35. Apply vinegar to chapped, cracked skin for quick healing.
36. Vinegar promotes skin health: rub on tired, sore or swollen areas.
37. Reduce mineral deposits in pipes, radiators, kettles and tanks by adding vinegar into the system.
38. Rub vinegar on the cut end of uncooked ham to prevent mold.
39. Clean jars with vinegar and water to remove odor.
40. Avoid cabbage odor by adding vinegar to the cooking water.
41. Skunk odor: remove from pets by rubbing fur with vinegar.
42. Paint adheres better to galvanized metal that has been wiped with vinegar.
43. Pets' drinking water: add vinegar to eliminate odor and encourage shiny fur.
44. For fluffy meringue: beat 3 egg whites with a teaspoon of vinegar.
45. Pie crust: add 1 tablespoon vinegar to your pastry recipe for an exceptional
46. Half a teaspoon per quart of patching plaster allows you more time to work the
plaster before it hardens.
47. Prevent discoloration of peeled potatoes by adding a few drops of vinegar to
water. They will keep fresh for days in fridge.
48. Poultry water: add vinegar to increase egg production and to produce tender
49. Preserve peppers: put freshly picked peppers in a sterilized jar and finish filling
with boiling vinegar.
50. Olives and pimentos will keep indefinitely if covered with vinegar and
51. Add 1 tsp. vinegar to cooking water for fluffier rice.
52. Add vinegar to laundry rinse water: removes all soap and prevents yellowing.
53. After shampoo hair rinse: 1 ounce apple cider vinegar in 1 quart of distilled
54. For a shiny crust on homemade bread and rolls: just before they have finished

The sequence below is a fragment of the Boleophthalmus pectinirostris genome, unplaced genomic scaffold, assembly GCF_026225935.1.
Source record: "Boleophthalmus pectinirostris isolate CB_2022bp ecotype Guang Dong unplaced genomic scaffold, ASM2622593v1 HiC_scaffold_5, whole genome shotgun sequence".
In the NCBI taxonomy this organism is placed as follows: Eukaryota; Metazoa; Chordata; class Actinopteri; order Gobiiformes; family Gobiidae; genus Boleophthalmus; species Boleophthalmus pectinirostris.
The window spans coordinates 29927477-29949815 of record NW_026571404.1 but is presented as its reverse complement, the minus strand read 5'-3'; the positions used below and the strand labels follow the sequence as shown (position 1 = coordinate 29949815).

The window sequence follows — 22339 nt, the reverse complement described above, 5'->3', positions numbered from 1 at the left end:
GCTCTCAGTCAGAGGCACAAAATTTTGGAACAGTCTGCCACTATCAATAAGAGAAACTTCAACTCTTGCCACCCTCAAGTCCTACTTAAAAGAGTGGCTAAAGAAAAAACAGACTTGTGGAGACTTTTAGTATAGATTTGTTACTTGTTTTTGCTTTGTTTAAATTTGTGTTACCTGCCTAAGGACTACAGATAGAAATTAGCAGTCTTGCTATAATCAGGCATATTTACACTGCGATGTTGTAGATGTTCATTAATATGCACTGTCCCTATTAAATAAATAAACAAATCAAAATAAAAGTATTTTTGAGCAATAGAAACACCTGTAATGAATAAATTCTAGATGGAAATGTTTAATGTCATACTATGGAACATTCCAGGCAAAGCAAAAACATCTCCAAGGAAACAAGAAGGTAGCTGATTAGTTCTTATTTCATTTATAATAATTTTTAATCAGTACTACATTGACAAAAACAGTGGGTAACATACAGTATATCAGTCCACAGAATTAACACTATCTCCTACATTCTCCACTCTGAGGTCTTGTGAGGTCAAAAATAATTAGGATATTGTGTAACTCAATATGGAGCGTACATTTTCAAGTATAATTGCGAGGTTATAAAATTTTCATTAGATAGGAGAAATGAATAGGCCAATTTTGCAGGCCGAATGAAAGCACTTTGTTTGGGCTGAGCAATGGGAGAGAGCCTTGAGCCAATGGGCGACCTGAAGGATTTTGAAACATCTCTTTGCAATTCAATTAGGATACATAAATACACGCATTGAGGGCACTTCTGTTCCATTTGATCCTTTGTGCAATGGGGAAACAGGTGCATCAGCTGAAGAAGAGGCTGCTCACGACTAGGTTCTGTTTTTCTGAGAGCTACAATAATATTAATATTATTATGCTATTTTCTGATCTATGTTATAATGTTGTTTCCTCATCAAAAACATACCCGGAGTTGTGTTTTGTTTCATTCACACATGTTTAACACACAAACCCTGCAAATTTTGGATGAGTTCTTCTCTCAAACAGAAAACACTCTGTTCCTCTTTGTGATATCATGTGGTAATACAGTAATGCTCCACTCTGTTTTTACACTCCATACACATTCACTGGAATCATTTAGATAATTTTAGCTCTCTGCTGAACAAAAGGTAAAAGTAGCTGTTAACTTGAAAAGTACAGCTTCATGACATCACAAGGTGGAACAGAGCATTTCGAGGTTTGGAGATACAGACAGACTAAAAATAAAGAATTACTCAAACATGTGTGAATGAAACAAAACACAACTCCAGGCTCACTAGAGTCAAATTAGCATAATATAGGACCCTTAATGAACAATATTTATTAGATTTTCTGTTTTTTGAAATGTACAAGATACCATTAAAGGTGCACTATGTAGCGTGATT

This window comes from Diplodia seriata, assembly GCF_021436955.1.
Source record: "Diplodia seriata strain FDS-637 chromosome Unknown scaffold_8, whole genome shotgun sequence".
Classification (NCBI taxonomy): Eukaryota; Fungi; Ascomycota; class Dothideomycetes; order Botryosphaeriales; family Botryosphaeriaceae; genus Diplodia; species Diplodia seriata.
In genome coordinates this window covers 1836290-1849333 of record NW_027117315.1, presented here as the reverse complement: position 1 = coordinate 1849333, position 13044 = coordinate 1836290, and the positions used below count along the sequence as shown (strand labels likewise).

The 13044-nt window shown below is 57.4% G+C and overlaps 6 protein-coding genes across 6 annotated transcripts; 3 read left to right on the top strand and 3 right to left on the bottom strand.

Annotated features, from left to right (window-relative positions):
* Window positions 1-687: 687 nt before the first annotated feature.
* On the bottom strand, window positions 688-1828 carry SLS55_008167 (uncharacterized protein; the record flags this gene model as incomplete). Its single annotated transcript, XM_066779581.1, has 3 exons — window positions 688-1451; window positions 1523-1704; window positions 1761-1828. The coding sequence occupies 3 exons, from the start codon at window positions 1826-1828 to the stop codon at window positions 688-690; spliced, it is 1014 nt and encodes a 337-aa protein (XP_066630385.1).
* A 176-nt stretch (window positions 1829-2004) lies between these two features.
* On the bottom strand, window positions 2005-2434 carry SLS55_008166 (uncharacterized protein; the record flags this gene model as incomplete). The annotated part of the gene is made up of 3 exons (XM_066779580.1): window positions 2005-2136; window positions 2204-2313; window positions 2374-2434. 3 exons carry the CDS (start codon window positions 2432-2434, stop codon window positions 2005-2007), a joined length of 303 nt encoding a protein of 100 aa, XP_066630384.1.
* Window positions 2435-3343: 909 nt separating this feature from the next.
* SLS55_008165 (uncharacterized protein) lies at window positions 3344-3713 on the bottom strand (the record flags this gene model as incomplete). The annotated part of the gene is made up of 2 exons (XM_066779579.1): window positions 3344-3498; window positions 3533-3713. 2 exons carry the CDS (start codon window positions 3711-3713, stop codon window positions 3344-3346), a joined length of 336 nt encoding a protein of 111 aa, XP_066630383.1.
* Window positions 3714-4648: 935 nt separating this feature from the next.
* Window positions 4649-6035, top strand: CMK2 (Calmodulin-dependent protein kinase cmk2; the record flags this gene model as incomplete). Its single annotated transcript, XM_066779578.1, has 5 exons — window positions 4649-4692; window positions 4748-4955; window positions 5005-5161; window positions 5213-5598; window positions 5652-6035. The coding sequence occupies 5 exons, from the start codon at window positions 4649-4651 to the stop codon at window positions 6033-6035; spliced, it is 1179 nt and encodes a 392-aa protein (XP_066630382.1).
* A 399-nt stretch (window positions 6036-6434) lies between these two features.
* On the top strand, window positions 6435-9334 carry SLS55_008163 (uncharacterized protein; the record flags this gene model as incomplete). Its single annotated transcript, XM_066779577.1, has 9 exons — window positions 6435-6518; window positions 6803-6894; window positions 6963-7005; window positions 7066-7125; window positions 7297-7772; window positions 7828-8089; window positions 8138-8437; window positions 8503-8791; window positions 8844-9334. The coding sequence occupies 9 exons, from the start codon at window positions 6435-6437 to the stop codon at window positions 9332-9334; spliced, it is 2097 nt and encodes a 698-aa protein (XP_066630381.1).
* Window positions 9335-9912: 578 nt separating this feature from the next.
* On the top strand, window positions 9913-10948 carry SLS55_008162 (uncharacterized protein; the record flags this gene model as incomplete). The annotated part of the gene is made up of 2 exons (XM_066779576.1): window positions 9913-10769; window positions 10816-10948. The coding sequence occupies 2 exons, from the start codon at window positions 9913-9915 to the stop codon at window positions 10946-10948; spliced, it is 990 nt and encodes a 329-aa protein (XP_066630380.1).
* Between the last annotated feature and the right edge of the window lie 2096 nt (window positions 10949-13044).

baking, take them out, brush crusts with vinegar, return to oven to finish baking.
55. Homemade sour cream: blend together 1 cup cottage cheese, 1/4 cup skim
milk and 1 tsp. vinegar.
56. Boil vinegar and water in pots to remove stains.
57. Remove berry stains from hands with vinegar.
58. Cold vinegar relieves sunburn.
59. When boiling meat, add a spoonful of vinegar to the water to make it more
60. Marinate tough meat in vinegar overnight to tenderize.
Types of Vinegar..
White vinegar can be made by oxidizing a distilled alcohol. Alternatively, it may be nothing more than a solution of acetic acid and salt in water. Most commercial white vinegars are 5% acetic acid solutions, although some US states such as Virginia have laws prohibiting the sale as vinegar of any product not made from acetous fermentation of alcohol. They are made from grain (often maize) and water. White vinegar is used for culinary as well as cleaning purposes because vinegar can also be used for sterilization. White vinegar is used also in some cases to kill Athlete's foot.
Malt vinegar is made by malting barley, causing the starch in the grain to turn to maltose. An ale is then brewed from the maltose and allowed to turn into vinegar, which is then aged. It is typically light brown in color. However, most supermarket vinegar is actually extracted from beetroot.
Wine vinegar is made from red or white wine, and is the most commonly used vinegar in Mediterranean countries and Central Europe. As with wine, there is a considerable range in quality. Better quality wine vinegars are matured in wood for up to two years and exhibit a complex, mellow flavor. Wine vinegar tends to have a lower acidity than that of white or cider vinegars. There are more expensive wine vinegars made from individual varieties of wine, such as Champagne, Sherry, or pinot grigio.
Apple cider vinegar, otherwise known simply as cider vinegar, is made from cider or apple must, with a brownish-yellow color. It is often sold unfiltered and unpasteurized with mother of vinegar still present. It is very popular, partly due to alleged beneficial health and beauty properties. Due to its acidity, apple cider vinegar can be very harsh, even burning the throat.